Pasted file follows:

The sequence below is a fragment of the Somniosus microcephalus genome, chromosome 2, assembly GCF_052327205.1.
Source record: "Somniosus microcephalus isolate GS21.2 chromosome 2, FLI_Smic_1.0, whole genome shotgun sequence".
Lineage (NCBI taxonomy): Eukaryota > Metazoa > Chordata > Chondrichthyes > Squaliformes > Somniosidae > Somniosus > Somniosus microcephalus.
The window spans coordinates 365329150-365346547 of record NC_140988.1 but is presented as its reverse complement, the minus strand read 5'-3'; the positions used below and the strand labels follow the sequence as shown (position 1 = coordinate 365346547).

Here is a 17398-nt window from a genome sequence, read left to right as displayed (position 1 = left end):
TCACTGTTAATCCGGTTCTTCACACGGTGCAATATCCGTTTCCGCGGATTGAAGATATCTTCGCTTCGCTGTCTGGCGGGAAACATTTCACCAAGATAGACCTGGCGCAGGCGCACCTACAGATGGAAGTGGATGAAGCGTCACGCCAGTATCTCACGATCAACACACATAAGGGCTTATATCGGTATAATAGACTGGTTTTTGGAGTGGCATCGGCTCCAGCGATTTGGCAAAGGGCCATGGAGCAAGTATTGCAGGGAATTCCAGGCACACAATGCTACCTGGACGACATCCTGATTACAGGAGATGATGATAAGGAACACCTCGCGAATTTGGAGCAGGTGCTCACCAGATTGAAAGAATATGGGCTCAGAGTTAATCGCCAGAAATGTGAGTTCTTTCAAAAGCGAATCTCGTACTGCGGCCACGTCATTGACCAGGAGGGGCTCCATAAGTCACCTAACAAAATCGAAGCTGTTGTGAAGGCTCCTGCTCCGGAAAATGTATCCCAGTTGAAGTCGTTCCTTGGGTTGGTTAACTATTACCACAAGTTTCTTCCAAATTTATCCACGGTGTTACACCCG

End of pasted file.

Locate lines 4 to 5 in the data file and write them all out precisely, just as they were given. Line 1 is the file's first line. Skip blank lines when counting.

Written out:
The window spans coordinates 365329150-365346547 of record NC_140988.1 but is presented as its reverse complement, the minus strand read 5'-3'; the positions used below and the strand labels follow the sequence as shown (position 1 = coordinate 365346547).

Here is a 17398-nt window from a genome sequence, read left to right as displayed (position 1 = left end):